In addi­tion to sleep apnea, sleep dis­or­ders can also be caused by excess weight, dia­betes, and var­i­ous dis­eases of the car­dio­vas­cu­lar sys­tem. Bad habits, in par­tic­u­lar smok­ing and alco­hol abuse, are also fraught with lack of sleep. Pro­longed smok­ing leads to a decrease in the elas­tic­i­ty of the bronchi and the loss of their abil­i­ty to ful­ly per­form their func­tion. So, dur­ing sleep in smok­ers, the con­cen­tra­tion of oxy­gen in the blood is low­ered, so even a fair­ly long night’s rest does not allow the body to restore its strength.


Polysomnog­ra­phy can be used to assess the qual­i­ty of sleep and pre­vent sleep depri­va­tion and there­fore the health prob­lems it caus­es. This is a spe­cial tech­nique that allows you to deter­mine not only the pres­ence, but also the cause of sleep dis­or­ders.

Prevention of sleep disorders: how to get enough sleep?

Prevention of sleep disorders: how to get enough sleep?

Most sleep prob­lems are not asso­ci­at­ed with any dis­ease. That is why the pre­ven­tion of sleep dis­or­ders may con­sist in the cor­rec­tion of lifestyle, nutri­tion and dai­ly rou­tine. Many peo­ple, not tied to a rigid work sched­ule and not bur­dened with oth­er chores, pre­fer to sleep dur­ing the day, and then won­der why they have trou­ble sleep­ing at night. That is why for the pre­ven­tion of sleep prob­lems, first of all, it is nec­es­sary to learn how to cor­rect­ly dis­trib­ute the time of wake­ful­ness and rest.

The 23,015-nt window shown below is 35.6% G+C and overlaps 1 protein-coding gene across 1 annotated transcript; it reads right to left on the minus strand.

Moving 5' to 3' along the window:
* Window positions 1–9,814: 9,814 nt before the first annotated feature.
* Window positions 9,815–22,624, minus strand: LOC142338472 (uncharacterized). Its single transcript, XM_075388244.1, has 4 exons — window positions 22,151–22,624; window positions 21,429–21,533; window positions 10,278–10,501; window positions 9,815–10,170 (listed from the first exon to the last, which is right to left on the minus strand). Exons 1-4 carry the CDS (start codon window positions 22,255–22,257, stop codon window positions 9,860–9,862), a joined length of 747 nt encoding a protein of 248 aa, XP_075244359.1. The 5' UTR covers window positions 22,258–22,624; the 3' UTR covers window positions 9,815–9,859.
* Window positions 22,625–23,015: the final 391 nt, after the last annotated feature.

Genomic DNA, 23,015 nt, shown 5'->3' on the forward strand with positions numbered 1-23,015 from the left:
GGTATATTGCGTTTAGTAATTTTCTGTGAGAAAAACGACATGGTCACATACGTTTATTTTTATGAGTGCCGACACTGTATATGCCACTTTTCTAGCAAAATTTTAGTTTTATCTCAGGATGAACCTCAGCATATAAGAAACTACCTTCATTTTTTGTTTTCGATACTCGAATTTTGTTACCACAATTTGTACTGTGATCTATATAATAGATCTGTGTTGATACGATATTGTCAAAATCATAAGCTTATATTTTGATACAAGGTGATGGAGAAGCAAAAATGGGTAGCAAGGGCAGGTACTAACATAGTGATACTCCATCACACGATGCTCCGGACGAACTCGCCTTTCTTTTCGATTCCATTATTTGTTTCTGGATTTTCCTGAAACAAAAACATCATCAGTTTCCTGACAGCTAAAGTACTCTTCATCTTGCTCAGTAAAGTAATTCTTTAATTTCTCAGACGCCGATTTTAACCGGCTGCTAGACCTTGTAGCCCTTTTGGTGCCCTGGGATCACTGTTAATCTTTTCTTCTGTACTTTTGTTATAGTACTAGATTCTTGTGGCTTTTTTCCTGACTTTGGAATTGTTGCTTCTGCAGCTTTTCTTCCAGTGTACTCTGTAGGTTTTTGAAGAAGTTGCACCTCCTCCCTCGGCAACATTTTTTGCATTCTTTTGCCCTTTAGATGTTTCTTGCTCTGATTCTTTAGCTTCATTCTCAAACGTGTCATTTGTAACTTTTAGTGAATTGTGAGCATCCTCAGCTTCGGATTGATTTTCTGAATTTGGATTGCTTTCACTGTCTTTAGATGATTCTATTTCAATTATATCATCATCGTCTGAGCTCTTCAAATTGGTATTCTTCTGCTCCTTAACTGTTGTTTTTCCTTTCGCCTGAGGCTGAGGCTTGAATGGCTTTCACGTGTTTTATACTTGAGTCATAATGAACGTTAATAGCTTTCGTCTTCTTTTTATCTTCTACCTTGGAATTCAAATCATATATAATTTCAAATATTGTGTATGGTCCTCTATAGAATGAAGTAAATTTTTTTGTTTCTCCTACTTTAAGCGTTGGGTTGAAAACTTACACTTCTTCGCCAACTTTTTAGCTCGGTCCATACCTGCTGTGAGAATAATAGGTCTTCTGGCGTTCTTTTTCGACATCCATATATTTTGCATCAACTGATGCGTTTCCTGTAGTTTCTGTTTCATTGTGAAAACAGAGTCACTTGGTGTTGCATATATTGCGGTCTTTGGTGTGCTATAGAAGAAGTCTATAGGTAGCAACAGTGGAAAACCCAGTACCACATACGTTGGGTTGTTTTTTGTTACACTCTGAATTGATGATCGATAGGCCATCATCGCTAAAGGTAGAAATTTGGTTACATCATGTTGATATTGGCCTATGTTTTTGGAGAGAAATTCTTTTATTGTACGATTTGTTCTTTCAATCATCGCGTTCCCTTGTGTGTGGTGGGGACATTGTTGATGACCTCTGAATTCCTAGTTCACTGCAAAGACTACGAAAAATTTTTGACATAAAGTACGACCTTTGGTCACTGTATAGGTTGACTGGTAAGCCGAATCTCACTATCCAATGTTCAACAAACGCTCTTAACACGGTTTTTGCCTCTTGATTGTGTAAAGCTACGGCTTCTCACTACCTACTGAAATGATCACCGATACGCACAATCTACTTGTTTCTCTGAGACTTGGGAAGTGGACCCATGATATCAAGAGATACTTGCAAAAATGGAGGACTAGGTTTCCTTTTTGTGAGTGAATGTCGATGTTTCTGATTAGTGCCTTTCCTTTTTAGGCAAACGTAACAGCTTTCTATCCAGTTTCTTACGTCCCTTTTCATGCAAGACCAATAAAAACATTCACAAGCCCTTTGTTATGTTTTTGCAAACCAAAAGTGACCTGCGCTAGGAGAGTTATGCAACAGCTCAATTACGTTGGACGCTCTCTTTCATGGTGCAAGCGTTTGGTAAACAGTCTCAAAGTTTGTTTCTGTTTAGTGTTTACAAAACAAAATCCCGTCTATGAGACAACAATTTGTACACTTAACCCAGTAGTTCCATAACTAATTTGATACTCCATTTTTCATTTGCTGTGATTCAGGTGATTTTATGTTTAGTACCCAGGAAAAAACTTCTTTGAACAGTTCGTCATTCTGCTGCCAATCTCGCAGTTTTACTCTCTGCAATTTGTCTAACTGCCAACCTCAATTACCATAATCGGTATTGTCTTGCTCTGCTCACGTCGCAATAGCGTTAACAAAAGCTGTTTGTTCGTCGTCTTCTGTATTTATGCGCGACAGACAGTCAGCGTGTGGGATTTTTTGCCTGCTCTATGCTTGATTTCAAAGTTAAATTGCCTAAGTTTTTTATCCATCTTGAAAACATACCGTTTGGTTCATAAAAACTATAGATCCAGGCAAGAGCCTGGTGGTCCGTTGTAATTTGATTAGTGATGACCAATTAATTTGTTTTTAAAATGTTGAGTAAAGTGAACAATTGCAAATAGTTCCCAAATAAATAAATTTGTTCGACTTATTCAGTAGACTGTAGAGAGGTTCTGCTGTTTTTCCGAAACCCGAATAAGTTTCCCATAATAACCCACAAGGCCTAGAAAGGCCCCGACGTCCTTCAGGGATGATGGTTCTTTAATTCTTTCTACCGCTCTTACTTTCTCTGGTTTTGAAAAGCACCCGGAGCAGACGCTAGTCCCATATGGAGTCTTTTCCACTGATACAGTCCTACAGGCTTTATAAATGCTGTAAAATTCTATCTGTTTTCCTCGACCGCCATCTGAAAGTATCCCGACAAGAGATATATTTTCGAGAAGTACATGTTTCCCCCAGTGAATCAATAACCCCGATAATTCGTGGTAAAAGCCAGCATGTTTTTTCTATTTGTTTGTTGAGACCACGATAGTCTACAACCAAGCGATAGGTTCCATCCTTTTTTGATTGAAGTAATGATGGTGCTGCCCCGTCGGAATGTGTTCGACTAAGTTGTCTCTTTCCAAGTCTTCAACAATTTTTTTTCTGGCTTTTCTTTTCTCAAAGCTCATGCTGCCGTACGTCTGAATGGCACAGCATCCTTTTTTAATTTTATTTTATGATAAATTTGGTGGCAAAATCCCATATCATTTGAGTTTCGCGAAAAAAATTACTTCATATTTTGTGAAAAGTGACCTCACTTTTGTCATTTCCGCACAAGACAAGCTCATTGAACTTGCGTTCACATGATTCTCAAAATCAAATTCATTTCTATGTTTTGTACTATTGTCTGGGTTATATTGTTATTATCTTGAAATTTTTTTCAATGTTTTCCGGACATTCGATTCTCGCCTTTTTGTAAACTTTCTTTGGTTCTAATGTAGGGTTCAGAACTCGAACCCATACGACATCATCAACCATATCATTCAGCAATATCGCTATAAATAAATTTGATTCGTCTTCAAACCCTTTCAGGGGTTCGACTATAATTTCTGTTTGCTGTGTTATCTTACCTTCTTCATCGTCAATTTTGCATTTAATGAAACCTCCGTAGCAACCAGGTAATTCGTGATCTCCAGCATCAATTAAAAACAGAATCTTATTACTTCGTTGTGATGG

So that the body can relax in a dream to the max­i­mum, and you have no prob­lems falling asleep, give up:

  • evening overeat­ing and eat­ing heavy meals less than 3–4 hours before bed­time;
  • hard work, solv­ing com­plex prob­lems, dis­putes and quar­rels before going to bed;
  • phys­i­cal activ­i­ty less than 3–4 hours before when you usu­al­ly fall asleep;
  • drink­ing tea and cof­fee, smok­ing and drink­ing alco­holic bev­er­ages.

Pre­ven­tion of prob­lems with falling asleep and restor­ing strength at night in the absence of any dis­eases can be per­formed with­out pri­or con­sul­ta­tion with a doc­tor and give pos­i­tive results quite quick­ly.

In addi­tion, in order to quick­ly fall asleep and have a good rest at night, it is nec­es­sary to ven­ti­late the bed­room every evening and mon­i­tor the micro­cli­mate in the room. It is a mis­take to think that, wrapped in a warm blan­ket lit­er­al­ly to the very nose, you can fall asleep faster and “sweet­er”. The air in the bed­room should be fresh and cool. So, the opti­mal tem­per­a­ture for a room where an adult sleeps is 18–20 ° C. At the same time, experts say that blan­kets also play an impor­tant role in the qual­i­ty of a night’s sleep. But they must be select­ed tak­ing into account the time of year and the tem­per­a­ture in the room, because both over­heat­ing and hypother­mia do not con­tribute to prop­er rest dur­ing sleep.